06/10/2008 05:12 am ET Updated May 25, 2011

What Happened to Scott McClellan

When they invited him to join the campaign, it was almost a matter of necessity. Scott McClellan seemed a perfect choice. He was marginally innocuous, and perceived, as was the future president, to not be much of an extemporaneous thinker or speaker. Scott was perfect for the delivery of messages. The plan was to limit the number of meetings he attended and give him only the information he needed to placate reporters. He had already done this kind of work with a state officeholder and in earlier Texas campaigns.

Scott's role, when he went to work for the Bush presidential campaign in Austin, was to keep reporters away from Karen Hughes, Karl Rove, Joe Allbaugh, Dan Bartlett and anyone else who might know the actual inner workings. Persistent reporters, working on difficult deadlines but constantly told no by the inner circle of advisers, ultimately, had to settle for talking to Scott McClellan.

And it was frustrating.

I interviewed him dozens of times and discovered that never has anyone said so little with so many words. He was the master of the declarative sentence that declared nothing. Obviously, he knew nothing. His job was to know nothing but sound like he knew much. The Karl and Karen show loved having Scott handle all the reporters of lesser publications and broadcasts. Generally, he was kept away from the national media because people like Rove and Hughes and Allbaugh and Bartlett needed that exposure to build their own narratives.

Scott handled his tasks exceedingly well in Austin and beyond and his ability to obfuscate made him the perfect candidate to be the White House spokesperson. Regardless of how the Bush administration is presently denouncing McClellan, they found him to be ideal as a communications tool. There was something imminently believable about his frumpy style and his unblinking trust in the people for whom he worked. He was given his talking points and did not stray from them because he had no idea where he might wander.

But the Bush team misjudged Scott McClellan as badly as they have misjudged everything. While they were brandishing about Mr. Bush's pedigree as proof he had the credentials to be president, they were busily ignoring the background of people like McClellan. He was considerably more than a loyal, empty vessel skilled at pouring out well-chosen words.

His grandfather, Paige Keeton, was the dean of the University of Texas Law School and once had the vision to write to George H. W. Bush that he was "sure there was a place in the world for young George Bush but the UT law school was not that place." Scott's mother, when I met her for the first time in 1979, was the Democratic mayor of the progressive city of Austin. Although her political ambitions led her astray and caused two further changes of party to run for other statewide offices, no one has ever said she was anything other than of rigorous intellect and determination. The same was said of Scott's father, Barr McClellan, who has written two controversial books and was an attorney for the National Labor Relations Board and the Federal Power Commission, serving under LBJ. Scott's brother Mark was a commissioner on the Food and Drug Administration and a member of Bush's council of economic advisers.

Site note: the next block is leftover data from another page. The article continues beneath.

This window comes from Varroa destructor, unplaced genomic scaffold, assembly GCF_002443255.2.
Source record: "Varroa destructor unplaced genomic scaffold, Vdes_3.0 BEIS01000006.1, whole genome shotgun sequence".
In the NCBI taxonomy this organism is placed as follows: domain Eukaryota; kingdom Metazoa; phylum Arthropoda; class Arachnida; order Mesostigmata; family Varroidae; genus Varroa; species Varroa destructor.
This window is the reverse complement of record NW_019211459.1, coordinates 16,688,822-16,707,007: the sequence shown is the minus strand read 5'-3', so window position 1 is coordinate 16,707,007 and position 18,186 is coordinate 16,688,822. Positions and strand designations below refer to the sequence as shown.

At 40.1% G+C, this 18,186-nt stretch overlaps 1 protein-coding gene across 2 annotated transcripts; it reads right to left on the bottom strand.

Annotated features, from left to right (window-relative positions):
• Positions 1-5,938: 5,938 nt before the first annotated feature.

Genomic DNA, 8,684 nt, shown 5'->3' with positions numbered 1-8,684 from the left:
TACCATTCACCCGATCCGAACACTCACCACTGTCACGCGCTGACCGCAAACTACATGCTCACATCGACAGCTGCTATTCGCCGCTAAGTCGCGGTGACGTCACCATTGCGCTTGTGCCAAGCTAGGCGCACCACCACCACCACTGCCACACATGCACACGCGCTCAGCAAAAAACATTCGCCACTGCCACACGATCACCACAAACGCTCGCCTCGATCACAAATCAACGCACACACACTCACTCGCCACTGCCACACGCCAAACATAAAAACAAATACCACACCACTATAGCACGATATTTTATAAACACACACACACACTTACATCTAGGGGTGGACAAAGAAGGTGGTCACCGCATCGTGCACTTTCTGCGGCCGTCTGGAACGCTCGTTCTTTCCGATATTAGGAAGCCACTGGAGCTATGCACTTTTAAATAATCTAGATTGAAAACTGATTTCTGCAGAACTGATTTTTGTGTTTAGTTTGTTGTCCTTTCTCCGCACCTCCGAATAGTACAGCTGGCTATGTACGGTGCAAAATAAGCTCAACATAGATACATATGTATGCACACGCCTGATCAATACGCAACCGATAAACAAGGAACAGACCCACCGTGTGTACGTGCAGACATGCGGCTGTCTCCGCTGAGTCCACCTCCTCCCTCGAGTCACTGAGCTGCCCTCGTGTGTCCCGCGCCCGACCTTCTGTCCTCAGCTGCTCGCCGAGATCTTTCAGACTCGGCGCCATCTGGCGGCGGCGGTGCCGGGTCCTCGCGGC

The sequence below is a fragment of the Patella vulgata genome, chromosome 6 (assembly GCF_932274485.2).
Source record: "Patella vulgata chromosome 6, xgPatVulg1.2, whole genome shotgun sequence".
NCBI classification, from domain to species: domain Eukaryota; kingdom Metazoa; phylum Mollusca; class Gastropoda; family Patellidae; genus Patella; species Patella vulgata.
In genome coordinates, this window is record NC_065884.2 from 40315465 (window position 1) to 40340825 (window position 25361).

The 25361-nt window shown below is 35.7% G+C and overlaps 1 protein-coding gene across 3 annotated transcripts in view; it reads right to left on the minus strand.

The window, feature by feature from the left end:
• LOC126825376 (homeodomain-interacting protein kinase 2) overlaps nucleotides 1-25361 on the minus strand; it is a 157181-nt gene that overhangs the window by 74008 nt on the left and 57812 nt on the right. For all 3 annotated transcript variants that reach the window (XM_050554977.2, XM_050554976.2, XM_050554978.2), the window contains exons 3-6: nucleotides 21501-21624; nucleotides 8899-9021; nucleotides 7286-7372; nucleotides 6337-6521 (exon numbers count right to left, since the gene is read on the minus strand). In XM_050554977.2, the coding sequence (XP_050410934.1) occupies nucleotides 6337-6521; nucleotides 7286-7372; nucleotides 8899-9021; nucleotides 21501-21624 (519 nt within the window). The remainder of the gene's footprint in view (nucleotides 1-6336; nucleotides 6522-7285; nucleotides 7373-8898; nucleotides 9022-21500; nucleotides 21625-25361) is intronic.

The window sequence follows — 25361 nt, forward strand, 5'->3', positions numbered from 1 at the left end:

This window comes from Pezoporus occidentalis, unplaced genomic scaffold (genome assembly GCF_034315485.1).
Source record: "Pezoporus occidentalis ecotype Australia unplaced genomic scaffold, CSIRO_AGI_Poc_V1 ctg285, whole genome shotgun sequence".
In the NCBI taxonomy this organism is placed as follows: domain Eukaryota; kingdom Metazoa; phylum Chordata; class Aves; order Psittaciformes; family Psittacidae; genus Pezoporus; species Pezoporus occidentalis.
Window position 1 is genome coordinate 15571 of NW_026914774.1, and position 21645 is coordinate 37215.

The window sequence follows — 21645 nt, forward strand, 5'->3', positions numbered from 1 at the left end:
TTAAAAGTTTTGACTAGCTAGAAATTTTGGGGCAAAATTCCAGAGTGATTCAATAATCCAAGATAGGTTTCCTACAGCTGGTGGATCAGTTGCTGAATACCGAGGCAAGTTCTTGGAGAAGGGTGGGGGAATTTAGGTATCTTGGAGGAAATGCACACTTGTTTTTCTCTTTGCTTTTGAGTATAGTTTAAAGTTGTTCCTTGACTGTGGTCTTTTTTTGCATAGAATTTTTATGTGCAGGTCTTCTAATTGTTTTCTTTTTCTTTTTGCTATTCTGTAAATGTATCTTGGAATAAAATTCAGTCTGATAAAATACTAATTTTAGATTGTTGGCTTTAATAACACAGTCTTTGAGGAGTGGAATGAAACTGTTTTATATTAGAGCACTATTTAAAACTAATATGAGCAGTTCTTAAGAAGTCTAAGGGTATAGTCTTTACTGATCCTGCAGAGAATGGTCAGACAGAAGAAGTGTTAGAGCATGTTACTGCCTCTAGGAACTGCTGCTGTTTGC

Not a bad gene pool for someone the Bush team did not expect to think independently

McClellan was, frankly, too smart to be used for too long. And he knew he was being used. Scott was complicit in all of the disinformation provided to the American public. While he may try to characterize his experience as a transformation, those who know him have a difficult time believing he was oblivious to the lies he was garnishing with rhetoric. He was probably not involved in many of the important meetings where messages were developed to build the political case but he knew who was in those gatherings and could reach his own conclusions.

And now he is harvesting the anger of the right for speaking the truth, finally.

Robert Novak is haranguing Scott for a mis-characterization of the Plame leak story and not acknowledging that the source for Novak's original piece was Richard Armitage. Neither McClellan, nor anyone else, however, has denied that part of the report. What Scott has suggested, and others, including myself and Wayne Slater have reported, was that it is not likely Armitage acted independently. Evidence and past behavior indicates the plan was likely hatched by Rove, and Armitage, who had separation from the administration but was a true believer with the right background and connections, would be a perfect person to launch the story. Rove has executed such ministrations perfectly in Texas and elsewhere. Besides, even if Rove were not involved in the leak's promulgation, McClellan was witness to Rove and Libby going behind closed doors to talk while they were under federal investigation. To suggest this was daily political chit chat, as Rove has done, is insulting.

Scott McClellan has finally served his country. And well. If only his conscience had reared its little head a few years earlier.